Diabetes Prevalence in Chinese Adults, Effects of Secondary Prevention Examined in Two Studies

An estimated 10.9 percent of the adult population in China suffers from diabetes, while nearly 36 percent are affected by prediabetes, according to research published in the Journal of the American Medical Association (JAMA). An international trial published in Circulation, exploring intensive risk factor modification, suggests that significant opportunities exist to improve secondary prevention among patients with diabetes and a history of cardiovascular disease. Such intervention could lead to a reduction in risk for cardiovascular events, particularly in populations with high concentrations of individuals with diabetes and prediabetes, as exhibited in China.

Over recent years, studies have shown a rapid increase in the prevalence of diabetes in China, which now houses the world's largest diabetes epidemic. Analyzing data from a nationally representative 2013 survey of 170,287 participants in mainland China, study authors Limin Wang, MPH, et al., found that, among Chinese adults with diabetes, 36.5 percent were aware of their diagnosis, while only 32.2 percent were treated.

In a separate study, published in Circulation, Neha J. Pagidipati, MD, MPH, et al., evaluated secondary prevention for cardiovascular disease in patients with type 2 diabetes. They measured the attainment of five parameters—aspirin use, lipid control, blood pressure control, angiotensin-converting enzyme inhibitor or angiotensin receptor blocker use and non-smoking status—among 13,616 patients with diabetes and a known history of cardiovascular disease from 38 countries.

"Appropriate secondary prevention can improve cardiovascular disease outcomes in adults with diabetes," write the study authors. "Intensive combined modification of multiple risk factors has been demonstrated to significantly improve the long-term outcomes among patients with diabetes and cardiovascular disease."

Pagidipati et al., found 29.9 percent of patients with diabetes and cardiovascular disease achieved all five of the secondary prevention parameters at baseline, and 71.8 percent of patients achieved at least four parameters. North America had the highest proportion of achievement at 41.2 percent, while Western Europe, Eastern Europe and Latin America reached proportions of approximately 25 percent. Achievement of individual prevention components varied by region in this trial; compared with North America, those in the Asia Pacific region were more likely to be on aspirin therapy and to be nonsmokers at baseline. Additionally, lower rates of blood pressure control were seen in the Asia Pacific region. Individually, blood pressure control had the lowest overall attainment at 57.9 percent, while non-smoking status had the highest at nearly 90 percent.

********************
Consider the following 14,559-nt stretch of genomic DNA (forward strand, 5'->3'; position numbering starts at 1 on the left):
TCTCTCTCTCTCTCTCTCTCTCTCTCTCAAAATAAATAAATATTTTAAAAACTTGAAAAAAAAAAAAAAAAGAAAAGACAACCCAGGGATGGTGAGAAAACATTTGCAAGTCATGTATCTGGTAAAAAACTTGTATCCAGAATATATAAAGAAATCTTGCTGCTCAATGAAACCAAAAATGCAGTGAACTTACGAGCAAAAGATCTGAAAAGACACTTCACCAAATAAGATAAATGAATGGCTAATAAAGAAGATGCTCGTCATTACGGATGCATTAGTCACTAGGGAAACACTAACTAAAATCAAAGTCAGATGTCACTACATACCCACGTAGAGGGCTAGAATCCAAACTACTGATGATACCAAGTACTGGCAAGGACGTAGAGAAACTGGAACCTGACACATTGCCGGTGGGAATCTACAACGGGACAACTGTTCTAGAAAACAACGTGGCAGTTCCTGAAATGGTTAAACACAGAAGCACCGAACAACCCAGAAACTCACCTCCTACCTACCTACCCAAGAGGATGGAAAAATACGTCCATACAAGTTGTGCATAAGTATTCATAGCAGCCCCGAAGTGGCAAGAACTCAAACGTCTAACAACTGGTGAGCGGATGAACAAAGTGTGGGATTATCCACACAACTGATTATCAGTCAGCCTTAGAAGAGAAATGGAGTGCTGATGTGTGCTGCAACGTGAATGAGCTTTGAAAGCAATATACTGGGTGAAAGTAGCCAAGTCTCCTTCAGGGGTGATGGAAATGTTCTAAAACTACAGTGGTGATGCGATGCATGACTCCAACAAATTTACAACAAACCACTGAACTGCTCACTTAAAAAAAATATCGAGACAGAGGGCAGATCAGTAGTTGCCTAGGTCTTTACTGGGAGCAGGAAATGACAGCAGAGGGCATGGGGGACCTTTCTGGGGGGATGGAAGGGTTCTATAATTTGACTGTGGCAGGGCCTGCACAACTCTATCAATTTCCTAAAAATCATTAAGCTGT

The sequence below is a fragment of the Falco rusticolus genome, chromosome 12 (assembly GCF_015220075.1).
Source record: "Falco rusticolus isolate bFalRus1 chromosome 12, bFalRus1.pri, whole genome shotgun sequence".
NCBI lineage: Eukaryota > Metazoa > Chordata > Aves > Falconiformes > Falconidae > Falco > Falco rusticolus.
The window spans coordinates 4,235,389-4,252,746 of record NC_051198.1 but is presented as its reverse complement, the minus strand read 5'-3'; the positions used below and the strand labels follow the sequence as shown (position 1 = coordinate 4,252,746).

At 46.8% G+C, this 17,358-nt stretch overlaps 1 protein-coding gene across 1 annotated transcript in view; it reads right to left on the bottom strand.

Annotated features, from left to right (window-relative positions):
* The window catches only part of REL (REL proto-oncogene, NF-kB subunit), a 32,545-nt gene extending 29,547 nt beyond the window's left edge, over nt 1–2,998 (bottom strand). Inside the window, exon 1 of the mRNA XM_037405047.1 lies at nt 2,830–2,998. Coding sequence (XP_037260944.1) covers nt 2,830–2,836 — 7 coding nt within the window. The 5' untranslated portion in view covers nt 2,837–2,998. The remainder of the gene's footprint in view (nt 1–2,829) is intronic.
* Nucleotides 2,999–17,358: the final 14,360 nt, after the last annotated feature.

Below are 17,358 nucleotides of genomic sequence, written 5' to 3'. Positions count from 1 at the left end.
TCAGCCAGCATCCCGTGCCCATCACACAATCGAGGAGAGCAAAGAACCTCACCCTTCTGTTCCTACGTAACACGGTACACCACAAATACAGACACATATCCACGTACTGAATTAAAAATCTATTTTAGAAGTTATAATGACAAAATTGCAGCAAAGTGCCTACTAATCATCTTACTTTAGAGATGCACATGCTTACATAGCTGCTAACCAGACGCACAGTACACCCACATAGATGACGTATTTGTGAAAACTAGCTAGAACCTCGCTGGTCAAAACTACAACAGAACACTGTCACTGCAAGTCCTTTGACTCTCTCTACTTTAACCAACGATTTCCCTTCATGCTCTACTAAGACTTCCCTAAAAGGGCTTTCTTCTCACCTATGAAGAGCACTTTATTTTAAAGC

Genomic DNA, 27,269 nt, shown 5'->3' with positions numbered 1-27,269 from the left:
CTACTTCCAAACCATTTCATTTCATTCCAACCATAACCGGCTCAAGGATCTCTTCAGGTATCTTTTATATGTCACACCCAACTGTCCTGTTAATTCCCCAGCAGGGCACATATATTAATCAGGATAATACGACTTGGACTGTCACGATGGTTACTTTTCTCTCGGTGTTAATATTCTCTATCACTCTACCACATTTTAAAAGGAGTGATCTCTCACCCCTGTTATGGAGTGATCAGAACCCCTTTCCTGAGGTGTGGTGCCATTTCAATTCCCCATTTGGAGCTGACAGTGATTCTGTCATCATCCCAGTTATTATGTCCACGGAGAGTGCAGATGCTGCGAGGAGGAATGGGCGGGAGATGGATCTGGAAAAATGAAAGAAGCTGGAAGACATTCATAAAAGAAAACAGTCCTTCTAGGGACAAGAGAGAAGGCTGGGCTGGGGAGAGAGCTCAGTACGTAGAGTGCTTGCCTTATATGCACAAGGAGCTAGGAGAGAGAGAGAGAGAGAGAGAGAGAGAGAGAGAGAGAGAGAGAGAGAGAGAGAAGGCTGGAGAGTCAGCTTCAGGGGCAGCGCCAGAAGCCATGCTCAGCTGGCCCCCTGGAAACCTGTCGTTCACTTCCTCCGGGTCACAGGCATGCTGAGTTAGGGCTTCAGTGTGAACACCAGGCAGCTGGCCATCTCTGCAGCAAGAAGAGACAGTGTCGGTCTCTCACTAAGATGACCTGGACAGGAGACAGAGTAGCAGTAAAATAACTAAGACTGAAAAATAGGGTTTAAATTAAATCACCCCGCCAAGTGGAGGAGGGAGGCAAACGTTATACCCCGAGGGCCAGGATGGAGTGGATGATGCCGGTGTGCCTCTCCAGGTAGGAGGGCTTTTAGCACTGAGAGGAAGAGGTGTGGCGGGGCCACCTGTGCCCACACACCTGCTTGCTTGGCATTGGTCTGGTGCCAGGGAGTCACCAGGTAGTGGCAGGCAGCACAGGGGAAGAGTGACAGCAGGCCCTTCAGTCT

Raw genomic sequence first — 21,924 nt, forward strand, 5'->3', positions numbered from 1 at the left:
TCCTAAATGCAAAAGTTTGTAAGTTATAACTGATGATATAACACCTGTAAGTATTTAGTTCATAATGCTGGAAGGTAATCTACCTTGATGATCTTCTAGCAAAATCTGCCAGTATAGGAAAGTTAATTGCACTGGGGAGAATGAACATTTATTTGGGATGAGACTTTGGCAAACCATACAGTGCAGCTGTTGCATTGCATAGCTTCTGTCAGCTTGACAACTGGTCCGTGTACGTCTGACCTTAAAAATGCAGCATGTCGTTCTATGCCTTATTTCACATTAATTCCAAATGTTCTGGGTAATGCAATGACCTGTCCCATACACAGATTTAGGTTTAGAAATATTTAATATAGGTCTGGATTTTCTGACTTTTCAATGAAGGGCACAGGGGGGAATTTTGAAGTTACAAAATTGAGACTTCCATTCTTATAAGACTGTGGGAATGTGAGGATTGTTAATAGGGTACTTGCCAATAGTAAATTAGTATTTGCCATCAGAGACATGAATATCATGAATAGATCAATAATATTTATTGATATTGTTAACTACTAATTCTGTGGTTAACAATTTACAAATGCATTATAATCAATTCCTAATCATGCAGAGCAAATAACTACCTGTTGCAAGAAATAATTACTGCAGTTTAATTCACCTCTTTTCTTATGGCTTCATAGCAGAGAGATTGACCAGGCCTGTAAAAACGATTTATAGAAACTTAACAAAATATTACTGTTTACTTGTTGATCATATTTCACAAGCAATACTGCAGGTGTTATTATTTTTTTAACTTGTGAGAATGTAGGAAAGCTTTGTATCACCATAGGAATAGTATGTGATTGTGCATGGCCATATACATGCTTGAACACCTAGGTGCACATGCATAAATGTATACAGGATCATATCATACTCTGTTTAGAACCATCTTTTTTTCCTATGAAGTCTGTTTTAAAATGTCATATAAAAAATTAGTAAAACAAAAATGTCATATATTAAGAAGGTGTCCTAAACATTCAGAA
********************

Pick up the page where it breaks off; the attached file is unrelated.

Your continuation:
"Achievement of guideline-recommended prevention measures can reduce cardiovascular disease risk in adults with diabetes and a history of cardiovascular disease, yet the degree to which these high-risk adults are achieving guideline-indicated secondary prevention interventions has been understudied globally," write Pagidipati, et al. "Our analysis suggests that on a global scale, less than one-third of patients with diabetes and CVD are receiving optimal CVD secondary preventive care."

The study authors highlighted that multiple risk factors, like hypertension, dyslipidemia and smoking, increase the risk of more severe outcomes in patients with diabetes and cardiovascular disease. They emphasized the strong association observed between an increasing number of secondary prevention measures and improved outcomes, encouraging the implementation of aggressive risk factor modification in the routines of patients with diabetes and a history of cardiovascular disease.


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